6th Wikibox Contest: Thermopylae

Wikibox Contest #6: Thermopylae

Welcome to the sixth round of the Alternate History Wikibox Contest!

The prompt for this round is "Thermopylae" -- Make a wikibox about someone or something making a last stand.
This round's prompt was suggested by King of the Uzbeks.

Rules and Guidelines


Each entry should consist of a writeup and at least one wikibox.

Obviously, please do not plagiarize other people's content or ideas.

This is a 1-week contest, so the deadline will be Friday, February 19 (midnight at UTC+8 time zone). That is also when I will post the voting thread for this round.

Please limit this thread to entries only. Feel free to talk about anything related to the contest in the discussion thread.

Best of luck to all competitors! Remember that the discussion thread is always open for questions as well as suggestions for future themes.​
 
The Center Cannot Hold!
(Or: The Russian establishment's last stand)

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The May, 1930 Russian Legislative Elections were held on May 1, 1930, for the Russian State Duma. Chairman Vladimir D. Nabokov had signaled his intent to stand down following his government's slow response to the 1929 stock market crash and the difficult, uneven recovery. The Russian Progressive Party lost its ability to form a ruling coalition with the National Democrats and Communists, with Finance Minister and newly-elected party leader Aleksandr Konovalov presiding over the RPP's worst result in its existence, with the party losing over a hundred seats in the Duma and becoming the third-largest party. Mikhail Rodzianko and the Conservatives also lost seats, though not nearly as many as the RPP. Boris Savinkov brought his previously-fringe party to a massive victory, winning over fifty seats, many from traditionally Conservative precincts, while Dmitri Romanov, a former Grand Duke, led the Monarchists to more than double its seats.
Sergey Kirov led the Communists, long a fringe group in Russian politics, to their best result, winning a plurality of seats. Emboldened by his electoral success, Kirov refused to enter into a coalition with the RPP, unless Kirov became Chairman. Unwilling to hand the keys of government to the Communists, Konovalov refused and instead proposed a grand coalition, in the style of Cavour's transformismo, to combine the center-left and center-right against extremist parties. Savinkov agreed almost immediately, bringing his left-nationalist National Democrats into the grand coalition, while negotiations dragged on with Rodzianko. With the largest party in this prospective coalition, Rodzianko wanted to become Chairman, while both Konovalov and Savinkov were loathe to allow the conservative Rodzianko to become Chairman. Instead, the three parties agreed upon Alexander Trepov as a compromise Chairman, with Konovalov and Savinkov to become Deputy Chairmen, and the cabinet to be filled by men from all three parties. The coalition was agreed to on May 3rd, and a weary nation looked towards an uncertain future...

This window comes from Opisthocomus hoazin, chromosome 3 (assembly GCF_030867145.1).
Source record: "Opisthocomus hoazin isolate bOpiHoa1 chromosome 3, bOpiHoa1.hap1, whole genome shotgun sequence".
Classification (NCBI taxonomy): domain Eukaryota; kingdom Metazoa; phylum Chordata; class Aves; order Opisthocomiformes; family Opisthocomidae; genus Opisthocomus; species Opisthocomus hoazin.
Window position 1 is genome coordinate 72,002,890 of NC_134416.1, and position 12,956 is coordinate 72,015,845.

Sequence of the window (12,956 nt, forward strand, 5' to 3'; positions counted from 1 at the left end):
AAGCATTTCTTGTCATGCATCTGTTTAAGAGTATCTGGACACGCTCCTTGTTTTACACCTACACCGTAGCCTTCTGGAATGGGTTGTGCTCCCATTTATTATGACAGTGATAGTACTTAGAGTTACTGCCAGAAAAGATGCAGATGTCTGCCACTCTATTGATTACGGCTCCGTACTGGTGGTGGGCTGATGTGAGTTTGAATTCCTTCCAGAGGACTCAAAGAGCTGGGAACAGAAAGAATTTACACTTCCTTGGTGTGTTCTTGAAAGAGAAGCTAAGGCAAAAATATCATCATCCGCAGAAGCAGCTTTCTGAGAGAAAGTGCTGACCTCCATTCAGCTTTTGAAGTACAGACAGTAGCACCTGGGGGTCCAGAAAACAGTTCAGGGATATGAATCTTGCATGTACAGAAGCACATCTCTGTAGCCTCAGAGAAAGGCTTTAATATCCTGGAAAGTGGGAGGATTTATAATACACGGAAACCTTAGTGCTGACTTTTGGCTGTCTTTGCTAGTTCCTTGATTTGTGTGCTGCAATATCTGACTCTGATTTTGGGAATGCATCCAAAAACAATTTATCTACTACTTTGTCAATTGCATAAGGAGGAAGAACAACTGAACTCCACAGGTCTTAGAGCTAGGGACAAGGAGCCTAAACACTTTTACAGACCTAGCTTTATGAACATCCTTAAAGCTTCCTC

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The Trepov Chairmanship lasted from May 3 to September 5, and was the product of two days of negotiations between the Russian Progressive Party, the Conservative Union, and the National Democrats. After several days of frantic negotiations to prevent new elections, which would almost certainly yield a Communist majority, the three parties agreed to a coalition agreement. Alexander Trepov, a moderate Conservative, was made Chairman, with Konovalov and Savinkov as Deputies.
Almost immediately, the Grand Coalition ran into trouble, as right-Conservative MDs and left-Progressive MDs opposed a budget plan that had been carefully negotiated to placate both party's centers and leadership. Without the support of either, the May budget failed in the Duma, forcing the drafting of a new one. The second budget attempt met a similar fate, forcing a government shutdown at the beginning of June. It was only with the agreement of several left-Progressives that a third compromise budget was passed on June 12th, ending a shutdown of almost 2 weeks.
Still, problems abounded for the coalition. Konovalov and Savinkov both proposed massive public works projects to combat the worsening depression, which Rodzianko and the hard Conservatives refused to consider, and which Trepov wanted to water down. On August 7th, a public works bill, funding the construction of several railroads connecting European Russia with Siberia, was withdrawn after many key Conservatives, including Interior Minister Nikolay Maklakov, refused to support it. Worse, Konovalov and Rodzianko began fighting over financial regulations, and farmer aid, with Rodzianko opposing anything stronger than bailouts for kulaks and large industrial corporations. After several weeks of negotiations over an economic aid bill, Rodzianko withdrew from the coalition, forcing Trepov to call a snap election. Sergey Kirov easily won the election, with a majority of 43 seats in the Duma. Despite the best efforts of Konovalov and Rodzianko, they had been unable to form a cohesive government, and so Russia was now in the hands of the Communists. It would be a long seventy years for Russia.
 
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